This was one of the dreaded email forwards, from my cousin Sharon. It brought back a lot of childhood memories.
The History of "APRONS" I don't think our kids know what an apron is. The principal use of Grandma's apron was to protect the dress underneath, because she only had a few, it was easier to wash aprons than dresses and they used less material, but along with that, it served as a potholder for removing hot pans from the oven. It was wonderful for drying children's tears, and on occasion was even used for cleaning out dirty ears. From the chicken coop, the apron was used for carrying eggs, fussy chicks, and sometimes half-hatched eggs to be finished in the warming oven.When company came, those aprons were ideal hiding places for shy kids. And when the weather was cold, grandma wrapped it around her arms.Those big old aprons wiped many a perspiring brow, bent over the hot wood stove. Chips and kindling wood were brought into the kitchen in that apron. From the garden, it carried all sorts of vegetables. After the peas had been shelled, it carried out the hulls. In the fall, the apron was used to bring in apples that had fallen from the trees. When unexpected company drove up the road, it was surprising how much furniture that old apron could dust in a matter of second. When dinner was ready, Grandma walked out onto the porch, waved her apron, and then men knew it was time to come in from the fields to dinner. It will be a long time before someone invents something that will replace that 'old time apron' that served so many purposed. Send this to those who would know (and love) the story about Grandma's aprons. Remember:Grandma used to set her hot baked apple pies on the window sill to cool. Her granddaughters set theirs on the window sill to thaw. They would go crazy now trying to figure out how many germs were on that apron. I don't think I ever caught anything from an apron.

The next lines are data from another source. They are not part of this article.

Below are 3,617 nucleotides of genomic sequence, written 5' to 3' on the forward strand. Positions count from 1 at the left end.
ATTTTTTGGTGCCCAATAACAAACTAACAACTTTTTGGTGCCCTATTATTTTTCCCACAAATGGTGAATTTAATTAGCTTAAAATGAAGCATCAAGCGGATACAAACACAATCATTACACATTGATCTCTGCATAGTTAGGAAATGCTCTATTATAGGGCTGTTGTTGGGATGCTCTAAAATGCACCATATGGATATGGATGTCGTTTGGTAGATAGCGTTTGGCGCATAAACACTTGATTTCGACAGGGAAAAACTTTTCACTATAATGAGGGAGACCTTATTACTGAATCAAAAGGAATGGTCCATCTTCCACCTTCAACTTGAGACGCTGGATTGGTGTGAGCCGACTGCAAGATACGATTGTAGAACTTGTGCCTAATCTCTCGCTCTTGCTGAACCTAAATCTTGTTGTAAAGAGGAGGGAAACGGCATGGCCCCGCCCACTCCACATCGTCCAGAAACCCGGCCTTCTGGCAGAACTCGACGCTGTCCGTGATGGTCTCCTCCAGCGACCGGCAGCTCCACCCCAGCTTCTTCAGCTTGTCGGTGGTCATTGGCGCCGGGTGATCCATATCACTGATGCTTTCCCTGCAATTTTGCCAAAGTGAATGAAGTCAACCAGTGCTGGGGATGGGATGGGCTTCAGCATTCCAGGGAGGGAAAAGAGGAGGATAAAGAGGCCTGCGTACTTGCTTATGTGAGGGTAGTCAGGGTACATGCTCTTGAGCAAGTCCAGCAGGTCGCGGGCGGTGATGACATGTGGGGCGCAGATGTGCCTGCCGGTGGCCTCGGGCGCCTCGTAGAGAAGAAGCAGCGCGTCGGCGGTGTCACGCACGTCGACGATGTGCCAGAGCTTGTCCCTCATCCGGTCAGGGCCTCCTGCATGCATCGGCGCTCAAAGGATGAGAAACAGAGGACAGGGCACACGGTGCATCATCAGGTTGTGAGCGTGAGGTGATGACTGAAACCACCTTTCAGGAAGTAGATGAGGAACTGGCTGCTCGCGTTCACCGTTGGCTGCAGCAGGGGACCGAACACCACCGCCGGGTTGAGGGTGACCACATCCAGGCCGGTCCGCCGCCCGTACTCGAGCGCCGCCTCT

Think of all of the pieces of a quilt that were in the scrap basket after those aprons were cut out and sewn. I always loved the feel of my Mother's aprons, they were always so soft and comforting. Tears were dried with the corners of those aprons. Aprons smelled like your Mommy, home baked bread and fresh baked oatmeal raisin cookies; when does it get better than that! Those are what I would remember as the "good old days".